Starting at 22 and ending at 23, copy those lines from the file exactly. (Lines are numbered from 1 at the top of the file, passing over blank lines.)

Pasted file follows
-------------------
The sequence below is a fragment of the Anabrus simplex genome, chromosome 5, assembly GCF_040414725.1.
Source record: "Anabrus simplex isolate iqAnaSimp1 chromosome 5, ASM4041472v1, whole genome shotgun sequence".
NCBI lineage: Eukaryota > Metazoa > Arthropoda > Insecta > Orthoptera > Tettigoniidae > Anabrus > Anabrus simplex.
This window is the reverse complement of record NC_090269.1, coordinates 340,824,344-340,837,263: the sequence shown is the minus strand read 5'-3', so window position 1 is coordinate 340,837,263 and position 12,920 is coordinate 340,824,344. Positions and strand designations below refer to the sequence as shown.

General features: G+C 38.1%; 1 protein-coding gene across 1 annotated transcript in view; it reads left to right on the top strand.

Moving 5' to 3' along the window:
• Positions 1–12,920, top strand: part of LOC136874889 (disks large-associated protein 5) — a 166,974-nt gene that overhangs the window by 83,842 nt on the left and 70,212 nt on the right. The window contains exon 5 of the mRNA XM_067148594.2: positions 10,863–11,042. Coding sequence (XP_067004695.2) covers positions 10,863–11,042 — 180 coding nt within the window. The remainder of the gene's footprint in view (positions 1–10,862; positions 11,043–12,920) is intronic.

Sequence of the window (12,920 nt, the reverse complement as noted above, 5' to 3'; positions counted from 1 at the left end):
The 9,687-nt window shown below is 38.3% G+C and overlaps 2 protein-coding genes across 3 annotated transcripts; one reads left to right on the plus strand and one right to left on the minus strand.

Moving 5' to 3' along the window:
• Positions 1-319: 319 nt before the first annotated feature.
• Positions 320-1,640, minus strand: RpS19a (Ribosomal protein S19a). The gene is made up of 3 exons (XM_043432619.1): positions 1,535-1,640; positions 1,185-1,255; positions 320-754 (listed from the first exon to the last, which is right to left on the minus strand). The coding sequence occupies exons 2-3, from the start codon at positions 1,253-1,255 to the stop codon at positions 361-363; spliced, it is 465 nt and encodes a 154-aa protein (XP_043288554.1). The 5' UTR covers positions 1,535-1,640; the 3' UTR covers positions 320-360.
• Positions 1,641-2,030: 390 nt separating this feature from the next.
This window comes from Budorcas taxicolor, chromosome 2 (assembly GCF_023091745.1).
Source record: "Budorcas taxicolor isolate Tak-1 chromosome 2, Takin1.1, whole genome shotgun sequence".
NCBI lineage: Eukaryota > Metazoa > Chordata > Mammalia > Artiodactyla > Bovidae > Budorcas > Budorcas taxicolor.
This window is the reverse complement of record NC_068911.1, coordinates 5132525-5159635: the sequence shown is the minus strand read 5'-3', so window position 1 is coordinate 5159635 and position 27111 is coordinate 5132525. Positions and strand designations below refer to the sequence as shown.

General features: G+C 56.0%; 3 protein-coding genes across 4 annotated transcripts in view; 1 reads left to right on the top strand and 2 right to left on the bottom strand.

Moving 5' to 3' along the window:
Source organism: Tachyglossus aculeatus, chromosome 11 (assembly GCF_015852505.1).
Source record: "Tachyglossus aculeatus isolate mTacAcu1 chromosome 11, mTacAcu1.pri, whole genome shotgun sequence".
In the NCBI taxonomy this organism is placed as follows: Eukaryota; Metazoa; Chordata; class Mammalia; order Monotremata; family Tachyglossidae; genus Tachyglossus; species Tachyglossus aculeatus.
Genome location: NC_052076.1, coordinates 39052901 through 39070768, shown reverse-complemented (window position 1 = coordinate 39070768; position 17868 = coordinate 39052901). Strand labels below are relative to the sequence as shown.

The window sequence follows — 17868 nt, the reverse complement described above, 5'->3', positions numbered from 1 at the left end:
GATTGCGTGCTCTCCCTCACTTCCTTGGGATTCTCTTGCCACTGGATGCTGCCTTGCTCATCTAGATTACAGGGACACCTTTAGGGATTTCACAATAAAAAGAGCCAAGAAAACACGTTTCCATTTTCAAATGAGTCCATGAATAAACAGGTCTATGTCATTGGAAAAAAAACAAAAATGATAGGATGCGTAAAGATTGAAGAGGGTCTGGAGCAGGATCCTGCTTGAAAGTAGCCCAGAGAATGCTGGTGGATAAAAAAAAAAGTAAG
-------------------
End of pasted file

In the NCBI taxonomy this organism is placed as follows: Eukaryota; Metazoa; Chordata; class Mammalia; order Monotremata; family Tachyglossidae; genus Tachyglossus; species Tachyglossus aculeatus.
Genome location: NC_052076.1, coordinates 39052901 through 39070768, shown reverse-complemented (window position 1 = coordinate 39070768; position 17868 = coordinate 39052901). Strand labels below are relative to the sequence as shown.